Don’t fight what’s different. Try to learn and reflect, and use your curiosity.

Similar feeling emotions are Confusion, Skepticism and Wonder.

We, humans, are emotional beings, and at the end of each session, our gift to you is an insight into an emotion.

Did you know that we have over 250 emotions? Yet, we only understand or talk about +/- 12. By exploring these, you may be surprised at what you learn.

Karin has been studying Emotional Literacy with Dan Newby, the founder of the School of Emotions and references emotional literacy regularly during her coaching conversations.

Resources

We use the iPhone app Emote: Mastering Your Emotions to select the Emotional Gem for each episode. (this is a paid-for app)

To learn more about emotional literacy and access the app visit the School of Emotions

About the Show

Our purpose in sharing this podcast is to have a chinwag (conversation) to help people change how they think and behave about safety. 

We do this by engaging in dialogue and testing the levels of trust and psychological safety, which are core to organisational culture. Making safety part of your DNA so that your people speak up, show up, do right, and become safer every day for yourself, your team, and your business.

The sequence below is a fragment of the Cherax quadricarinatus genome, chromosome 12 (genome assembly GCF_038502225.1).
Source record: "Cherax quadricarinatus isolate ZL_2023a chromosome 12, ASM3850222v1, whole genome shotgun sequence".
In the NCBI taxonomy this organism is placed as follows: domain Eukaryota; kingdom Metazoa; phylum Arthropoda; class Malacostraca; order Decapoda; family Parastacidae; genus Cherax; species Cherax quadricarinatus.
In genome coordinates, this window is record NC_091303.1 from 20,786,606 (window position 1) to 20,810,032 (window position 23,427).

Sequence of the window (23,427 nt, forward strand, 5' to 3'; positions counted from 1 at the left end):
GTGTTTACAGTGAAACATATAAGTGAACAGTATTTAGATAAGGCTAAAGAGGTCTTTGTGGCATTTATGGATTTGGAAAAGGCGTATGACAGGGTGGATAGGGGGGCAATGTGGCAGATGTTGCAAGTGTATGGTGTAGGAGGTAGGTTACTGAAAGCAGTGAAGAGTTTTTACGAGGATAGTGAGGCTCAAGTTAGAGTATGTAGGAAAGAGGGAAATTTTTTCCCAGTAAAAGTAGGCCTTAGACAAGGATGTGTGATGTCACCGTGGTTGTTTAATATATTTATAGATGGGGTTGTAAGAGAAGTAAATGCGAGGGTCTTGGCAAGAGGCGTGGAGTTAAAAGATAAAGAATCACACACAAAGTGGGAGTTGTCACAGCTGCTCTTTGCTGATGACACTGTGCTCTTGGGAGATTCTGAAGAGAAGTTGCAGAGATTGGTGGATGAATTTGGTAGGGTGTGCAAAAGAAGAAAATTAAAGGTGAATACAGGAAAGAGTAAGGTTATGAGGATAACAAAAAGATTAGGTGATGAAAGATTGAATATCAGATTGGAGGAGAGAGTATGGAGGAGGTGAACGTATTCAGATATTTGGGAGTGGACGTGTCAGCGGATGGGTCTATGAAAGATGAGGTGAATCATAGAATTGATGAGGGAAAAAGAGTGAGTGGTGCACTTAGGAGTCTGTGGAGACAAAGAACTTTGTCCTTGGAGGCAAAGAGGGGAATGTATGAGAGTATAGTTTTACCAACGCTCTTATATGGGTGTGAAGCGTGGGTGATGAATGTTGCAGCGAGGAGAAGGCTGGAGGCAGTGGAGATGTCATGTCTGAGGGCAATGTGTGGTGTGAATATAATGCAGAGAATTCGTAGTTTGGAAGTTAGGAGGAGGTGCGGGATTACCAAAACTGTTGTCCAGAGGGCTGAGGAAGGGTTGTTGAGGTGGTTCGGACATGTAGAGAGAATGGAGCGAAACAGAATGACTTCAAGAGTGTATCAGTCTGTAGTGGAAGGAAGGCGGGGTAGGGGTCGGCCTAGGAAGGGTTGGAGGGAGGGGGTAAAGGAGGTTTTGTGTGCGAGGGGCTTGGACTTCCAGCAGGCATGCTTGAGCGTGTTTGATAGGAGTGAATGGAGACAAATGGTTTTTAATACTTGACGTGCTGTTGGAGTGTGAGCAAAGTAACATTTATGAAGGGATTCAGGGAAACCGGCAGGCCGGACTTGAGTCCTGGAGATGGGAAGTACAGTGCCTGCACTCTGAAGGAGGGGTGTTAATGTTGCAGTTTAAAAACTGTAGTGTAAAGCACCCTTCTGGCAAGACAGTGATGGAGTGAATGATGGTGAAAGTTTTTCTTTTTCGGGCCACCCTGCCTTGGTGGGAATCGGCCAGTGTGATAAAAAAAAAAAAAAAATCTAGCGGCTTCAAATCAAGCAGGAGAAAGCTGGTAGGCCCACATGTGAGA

We will explore topics related to organisational and safety culture, leadership, the language of risk, emotional literacy, psychological safety, conversational agility, intercultural intelligence, and whatever else pops up during our conversations—sharing our experiences and learnings. 

We intend to share nuggets of wisdom that will challenge your perspectives, potentially solve a nagging problem, share actions you can implement, and give you at least one aha moment.

And, if you enjoyed the show and gained value, please share with just one other person to help spread the word.